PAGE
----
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  • Shannon Hughes

Workplaces have changed, employees’ needs have changed, but benefit plans haven’t changed.

There is no denying that we’re all ready to put 2020 in the past and look to the future. Before we jump forward, it would be prudent to take a look at the benefits program through the lens of 2020 (definitely not rose-coloured glasses) and capture the learnings before we leap forward. Ok, we’re a bit battered and bruised and if you feel anything like me, are trudging more than leaping. That’s beside the point. Making changes based on our recent experiences might help future-proof your organization and could possibly be the tipping point to the survival of your organization.

What is happening in benefits programs across the country?

A new survey by Willis Towers Watson found that only 4% of survey respondents have or are planning to reduce their health-care benefits during this time as a result of the pandemic. Locally, the numbers are a bit higher with 8% of respondents to the CPHR survey reporting that they will make changes to their benefits plan to control labour costs. [1] The good news is that a whopping 53% are actually enhancing their well-being programs and 27% are planning to make changes to improve health benefits. So, what does this look like?

Emotional well being in the workplace

Benefits have historically fallen into two general buckets: financial protection and physical protection. These areas of an employee’s well being are no less meaningful now than they were in the past, and in fact could be argued to be more fragile or tenuous than ever before. However, an additional bucket of protection is really a must for any organization who wants to take care of their employees and ultimately their business. That is providing services to take care of emotional well being.

In a study conducted by Statistics Canada between April to May, 2020, Canadians were asked how their mental health has changed since physical distancing began. Just over half (52%) of participants indicated that their mental health was either "somewhat worse" or "much worse." [2] There is much talk about a pending mental health crisis as a result of fallout of the pandemic and these numbers support this.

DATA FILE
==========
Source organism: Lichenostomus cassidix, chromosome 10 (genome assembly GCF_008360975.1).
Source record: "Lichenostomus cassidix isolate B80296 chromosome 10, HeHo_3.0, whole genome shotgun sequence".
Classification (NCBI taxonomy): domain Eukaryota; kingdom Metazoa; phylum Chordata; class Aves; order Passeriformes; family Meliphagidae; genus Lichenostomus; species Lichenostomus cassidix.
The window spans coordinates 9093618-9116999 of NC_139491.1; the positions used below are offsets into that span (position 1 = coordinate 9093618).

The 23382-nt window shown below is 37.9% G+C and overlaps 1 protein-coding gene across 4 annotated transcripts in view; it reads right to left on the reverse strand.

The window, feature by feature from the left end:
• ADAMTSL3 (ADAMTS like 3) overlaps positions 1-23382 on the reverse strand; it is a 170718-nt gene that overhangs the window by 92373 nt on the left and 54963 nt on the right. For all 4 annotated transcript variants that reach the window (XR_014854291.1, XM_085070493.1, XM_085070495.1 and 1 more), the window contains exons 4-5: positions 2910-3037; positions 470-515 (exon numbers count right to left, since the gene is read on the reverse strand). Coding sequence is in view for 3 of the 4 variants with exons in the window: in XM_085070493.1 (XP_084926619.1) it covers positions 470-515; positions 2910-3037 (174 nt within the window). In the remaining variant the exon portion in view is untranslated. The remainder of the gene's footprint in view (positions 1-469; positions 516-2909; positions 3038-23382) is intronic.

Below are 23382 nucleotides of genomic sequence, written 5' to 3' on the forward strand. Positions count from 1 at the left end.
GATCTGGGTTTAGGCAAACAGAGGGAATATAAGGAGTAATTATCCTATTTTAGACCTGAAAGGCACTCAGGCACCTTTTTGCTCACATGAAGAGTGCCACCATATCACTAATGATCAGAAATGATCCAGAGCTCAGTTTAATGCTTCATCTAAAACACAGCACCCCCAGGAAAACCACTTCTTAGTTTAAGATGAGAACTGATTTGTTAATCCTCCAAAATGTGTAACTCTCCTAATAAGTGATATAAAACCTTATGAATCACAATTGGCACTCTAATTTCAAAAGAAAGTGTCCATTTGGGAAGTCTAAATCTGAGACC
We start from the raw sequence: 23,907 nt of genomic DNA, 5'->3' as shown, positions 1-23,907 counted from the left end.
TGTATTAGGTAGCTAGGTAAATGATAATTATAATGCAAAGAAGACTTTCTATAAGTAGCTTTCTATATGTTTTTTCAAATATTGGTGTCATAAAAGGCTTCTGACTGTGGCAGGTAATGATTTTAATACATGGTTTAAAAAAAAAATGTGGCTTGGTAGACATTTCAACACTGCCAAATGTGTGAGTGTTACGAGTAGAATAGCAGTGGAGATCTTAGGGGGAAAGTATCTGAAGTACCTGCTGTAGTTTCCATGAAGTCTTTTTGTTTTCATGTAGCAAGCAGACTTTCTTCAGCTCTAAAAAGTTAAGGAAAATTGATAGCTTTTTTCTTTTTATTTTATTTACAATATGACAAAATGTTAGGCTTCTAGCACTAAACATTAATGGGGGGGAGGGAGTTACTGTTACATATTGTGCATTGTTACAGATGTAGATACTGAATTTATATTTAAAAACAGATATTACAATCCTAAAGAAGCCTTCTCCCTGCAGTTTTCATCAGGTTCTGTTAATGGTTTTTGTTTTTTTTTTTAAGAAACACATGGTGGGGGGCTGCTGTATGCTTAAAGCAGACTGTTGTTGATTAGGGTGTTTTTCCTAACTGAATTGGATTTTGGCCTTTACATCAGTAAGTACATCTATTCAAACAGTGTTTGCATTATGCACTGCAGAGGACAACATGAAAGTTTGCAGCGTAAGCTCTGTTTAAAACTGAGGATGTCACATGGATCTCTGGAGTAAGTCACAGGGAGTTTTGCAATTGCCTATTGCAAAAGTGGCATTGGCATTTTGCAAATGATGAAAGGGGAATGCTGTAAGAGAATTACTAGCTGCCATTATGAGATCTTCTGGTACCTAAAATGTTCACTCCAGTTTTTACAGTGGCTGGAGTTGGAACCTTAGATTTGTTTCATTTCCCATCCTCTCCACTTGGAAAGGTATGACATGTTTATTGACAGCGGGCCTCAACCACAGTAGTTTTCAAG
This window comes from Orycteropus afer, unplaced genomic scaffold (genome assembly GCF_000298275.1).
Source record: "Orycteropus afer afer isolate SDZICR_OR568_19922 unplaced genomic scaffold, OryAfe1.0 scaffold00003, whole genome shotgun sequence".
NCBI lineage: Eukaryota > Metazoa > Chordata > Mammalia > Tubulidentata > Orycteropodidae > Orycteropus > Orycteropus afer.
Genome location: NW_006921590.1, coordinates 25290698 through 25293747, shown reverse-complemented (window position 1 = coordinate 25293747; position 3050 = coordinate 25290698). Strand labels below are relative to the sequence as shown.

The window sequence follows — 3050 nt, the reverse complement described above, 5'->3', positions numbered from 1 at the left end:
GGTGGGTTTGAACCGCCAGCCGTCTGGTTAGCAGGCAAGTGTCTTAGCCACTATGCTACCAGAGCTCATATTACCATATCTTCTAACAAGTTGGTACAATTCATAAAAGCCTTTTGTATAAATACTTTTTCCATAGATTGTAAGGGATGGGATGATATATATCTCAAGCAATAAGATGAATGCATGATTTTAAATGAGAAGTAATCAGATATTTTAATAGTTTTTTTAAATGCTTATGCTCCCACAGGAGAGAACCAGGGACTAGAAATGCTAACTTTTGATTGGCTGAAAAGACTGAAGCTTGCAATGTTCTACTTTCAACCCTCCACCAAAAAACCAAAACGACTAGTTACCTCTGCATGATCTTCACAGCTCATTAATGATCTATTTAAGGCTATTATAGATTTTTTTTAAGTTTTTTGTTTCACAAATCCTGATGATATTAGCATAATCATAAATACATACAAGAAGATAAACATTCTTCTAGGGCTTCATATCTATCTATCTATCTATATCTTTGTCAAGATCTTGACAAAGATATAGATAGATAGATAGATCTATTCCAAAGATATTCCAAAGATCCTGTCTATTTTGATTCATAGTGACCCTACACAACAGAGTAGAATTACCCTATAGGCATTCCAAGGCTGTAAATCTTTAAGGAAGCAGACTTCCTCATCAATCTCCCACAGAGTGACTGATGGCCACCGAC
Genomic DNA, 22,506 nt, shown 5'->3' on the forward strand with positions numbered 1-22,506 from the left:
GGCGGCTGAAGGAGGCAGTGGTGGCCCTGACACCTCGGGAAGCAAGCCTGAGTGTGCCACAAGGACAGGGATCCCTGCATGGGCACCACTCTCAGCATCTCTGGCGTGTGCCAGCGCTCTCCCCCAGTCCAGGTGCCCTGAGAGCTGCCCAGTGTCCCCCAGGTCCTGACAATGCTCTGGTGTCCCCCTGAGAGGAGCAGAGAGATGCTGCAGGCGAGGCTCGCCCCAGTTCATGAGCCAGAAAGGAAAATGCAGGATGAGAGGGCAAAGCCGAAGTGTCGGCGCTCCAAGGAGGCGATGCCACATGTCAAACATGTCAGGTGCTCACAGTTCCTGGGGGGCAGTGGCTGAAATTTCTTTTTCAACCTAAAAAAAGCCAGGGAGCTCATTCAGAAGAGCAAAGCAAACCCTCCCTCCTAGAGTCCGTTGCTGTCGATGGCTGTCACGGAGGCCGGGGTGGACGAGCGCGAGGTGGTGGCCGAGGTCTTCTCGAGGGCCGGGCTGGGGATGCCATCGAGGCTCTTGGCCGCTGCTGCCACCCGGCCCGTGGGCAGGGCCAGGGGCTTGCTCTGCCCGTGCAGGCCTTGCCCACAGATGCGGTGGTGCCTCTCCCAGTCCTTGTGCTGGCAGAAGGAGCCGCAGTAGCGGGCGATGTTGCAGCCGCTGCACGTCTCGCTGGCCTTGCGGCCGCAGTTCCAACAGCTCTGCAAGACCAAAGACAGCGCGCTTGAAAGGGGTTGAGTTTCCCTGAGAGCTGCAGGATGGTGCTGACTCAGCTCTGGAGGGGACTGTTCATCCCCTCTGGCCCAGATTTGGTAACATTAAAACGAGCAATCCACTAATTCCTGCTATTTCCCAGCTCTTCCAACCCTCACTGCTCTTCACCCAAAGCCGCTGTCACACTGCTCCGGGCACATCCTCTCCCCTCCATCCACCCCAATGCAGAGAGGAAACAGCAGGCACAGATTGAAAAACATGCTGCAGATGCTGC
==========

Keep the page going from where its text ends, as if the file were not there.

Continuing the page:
Employers can structure the benefits program to protect their employees in a number of ways, some of which are preventative measures and some are reactive in nature.

· Employee Assistance Program (EAP) - These programs provide employees and their dependents with free and confidential guidance and counselling for various personal problems such as relationships, financial, parenting, the challenges of working remotely and other difficulties that are a result of the pandemic.

· Increase coverage for mental-health practitioners such as psychologist and social worker – Very large organizations such as Manulife and Starbucks have made a statement about their support of employee mental health by providing $10,000 in coverage per year. For small to mid-size employers, an annual maximum for these services of $1,000 which is supplemented with an EAP will go a long way in supporting employees.

· Virtual programs aimed at mental health and emotional well-being such as EQ Care, Inkblot Therapy and MindBeacon.

· Health Spending Account (non-taxable spending account) and Wellness Account (taxable-spending account) - Provides flexibility and fills in gaps of coverage for health and wellness related expenses such as mental-health practitioner expenses that exceed group benefits coverage and fitness equipment.

Financial well being of employees